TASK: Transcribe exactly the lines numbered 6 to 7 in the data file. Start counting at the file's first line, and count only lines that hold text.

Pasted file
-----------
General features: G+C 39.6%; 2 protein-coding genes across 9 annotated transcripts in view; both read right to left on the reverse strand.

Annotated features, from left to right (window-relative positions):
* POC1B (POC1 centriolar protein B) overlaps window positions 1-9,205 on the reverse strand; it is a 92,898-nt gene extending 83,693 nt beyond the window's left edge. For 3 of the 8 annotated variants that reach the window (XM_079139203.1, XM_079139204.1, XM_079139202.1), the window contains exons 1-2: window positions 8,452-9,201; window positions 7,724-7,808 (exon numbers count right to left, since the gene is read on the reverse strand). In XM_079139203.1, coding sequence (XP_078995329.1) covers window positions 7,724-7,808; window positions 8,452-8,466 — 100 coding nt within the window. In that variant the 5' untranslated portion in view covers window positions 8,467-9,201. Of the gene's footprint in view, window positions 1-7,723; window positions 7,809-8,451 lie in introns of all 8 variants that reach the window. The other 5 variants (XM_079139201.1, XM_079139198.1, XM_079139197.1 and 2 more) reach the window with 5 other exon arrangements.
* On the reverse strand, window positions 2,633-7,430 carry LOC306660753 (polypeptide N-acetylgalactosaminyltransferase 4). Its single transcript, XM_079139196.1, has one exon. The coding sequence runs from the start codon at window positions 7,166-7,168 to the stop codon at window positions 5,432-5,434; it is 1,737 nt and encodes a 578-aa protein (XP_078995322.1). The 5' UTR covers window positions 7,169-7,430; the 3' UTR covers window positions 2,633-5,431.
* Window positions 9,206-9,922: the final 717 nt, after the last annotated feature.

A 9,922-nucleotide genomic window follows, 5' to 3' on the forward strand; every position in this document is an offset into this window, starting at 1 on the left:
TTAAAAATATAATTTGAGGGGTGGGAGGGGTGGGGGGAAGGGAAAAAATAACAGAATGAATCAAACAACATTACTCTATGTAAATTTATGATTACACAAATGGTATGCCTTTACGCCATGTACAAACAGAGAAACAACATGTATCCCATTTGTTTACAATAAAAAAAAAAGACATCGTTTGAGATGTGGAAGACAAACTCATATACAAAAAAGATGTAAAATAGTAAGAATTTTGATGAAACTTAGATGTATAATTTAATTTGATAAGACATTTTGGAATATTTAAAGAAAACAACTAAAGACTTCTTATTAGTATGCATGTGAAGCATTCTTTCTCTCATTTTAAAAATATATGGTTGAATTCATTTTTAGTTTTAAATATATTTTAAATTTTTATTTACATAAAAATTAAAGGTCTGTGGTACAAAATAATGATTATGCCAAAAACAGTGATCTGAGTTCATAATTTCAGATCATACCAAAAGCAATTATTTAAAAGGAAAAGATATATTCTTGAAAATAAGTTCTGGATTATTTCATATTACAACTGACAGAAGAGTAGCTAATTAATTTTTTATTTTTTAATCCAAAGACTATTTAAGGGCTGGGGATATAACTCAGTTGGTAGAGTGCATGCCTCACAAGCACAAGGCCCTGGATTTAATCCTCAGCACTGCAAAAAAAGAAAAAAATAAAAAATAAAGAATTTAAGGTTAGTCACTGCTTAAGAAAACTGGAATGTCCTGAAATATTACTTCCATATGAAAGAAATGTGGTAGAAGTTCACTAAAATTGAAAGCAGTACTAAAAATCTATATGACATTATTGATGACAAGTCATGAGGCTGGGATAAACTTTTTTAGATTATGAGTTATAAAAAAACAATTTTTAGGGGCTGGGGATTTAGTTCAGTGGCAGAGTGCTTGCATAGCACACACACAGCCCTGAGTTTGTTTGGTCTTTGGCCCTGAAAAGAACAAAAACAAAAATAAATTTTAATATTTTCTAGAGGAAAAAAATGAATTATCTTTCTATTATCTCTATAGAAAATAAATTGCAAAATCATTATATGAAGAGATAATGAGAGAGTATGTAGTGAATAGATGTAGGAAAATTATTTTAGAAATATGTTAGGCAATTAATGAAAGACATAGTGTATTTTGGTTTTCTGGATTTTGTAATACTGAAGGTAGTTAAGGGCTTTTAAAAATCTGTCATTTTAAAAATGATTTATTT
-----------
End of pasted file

A 9,922-nucleotide genomic window follows, 5' to 3' on the forward strand; every position in this document is an offset into this window, starting at 1 on the left:
TTAAAAATATAATTTGAGGGGTGGGAGGGGTGGGGGGAAGGGAAAAAATAACAGAATGAATCAAACAACATTACTCTATGTAAATTTATGATTACACAAATGGTATGCCTTTACGCCATGTACAAACAGAGAAACAACATGTATCCCATTTGTTTACAATAAAAAAAAAAGACATCGTTTGAGATGTGGAAGACAAACTCATATACAAAAAAGATGTAAAATAGTAAGAATTTTGATGAAACTTAGATGTATAATTTAATTTGATAAGACATTTTGGAATATTTAAAGAAAACAACTAAAGACTTCTTATTAGTATGCATGTGAAGCATTCTTTCTCTCATTTTAAAAATATATGGTTGAATTCATTTTTAGTTTTAAATATATTTTAAATTTTTATTTACATAAAAATTAAAGGTCTGTGGTACAAAATAATGATTATGCCAAAAACAGTGATCTGAGTTCATAATTTCAGATCATACCAAAAGCAATTATTTAAAAGGAAAAGATATATTCTTGAAAATAAGTTCTGGATTATTTCATATTACAACTGACAGAAGAGTAGCTAATTAATTTTTTATTTTTTAATCCAAAGACTATTTAAGGGCTGGGGATATAACTCAGTTGGTAGAGTGCATGCCTCACAAGCACAAGGCCCTGGATTTAATCCTCAGCACTGCAAAAAAAGAAAAAAATAAAAAATAAAGAATTTAAGGTTAGTCACTGCTTAAGAAAACTGGAATGTCCTGAAATATTACTTCCATATGAAAGAAATGTGGTAGAAGTTCACTAAAATTGAAAGCAGTACTAAAAATCTATATGACATTATTGATGACAAGTCATGAGGCTGGGATAAACTTTTTTAGATTATGAGTTATAAAAAAACAATTTTTAGGGGCTGGGGATTTAGTTCAGTGGCAGAGTGCTTGCATAGCACACACACAGCCCTGAGTTTGTTTGGTCTTTGGCCCTGAAAAGAACAAAAACAAAAATAAATTTTAATATTTTCTAGAGGAAAAAAATGAATTATCTTTCTATTATCTCTATAGAAAATAAATTGCAAAATCATTATATGAAGAGATAATGAGAGAGTATGTAGTGAATAGATGTAGGAAAATTATTTTAGAAATATGTTAGGCAATTAATGAAAGACATAGTGTATTTTGGTTTTCTGGATTTTGTAATACTGAAGGTAGTTAAGGGCTTTTAAAAATCTGTCATTTTAAAAATGATTTATTT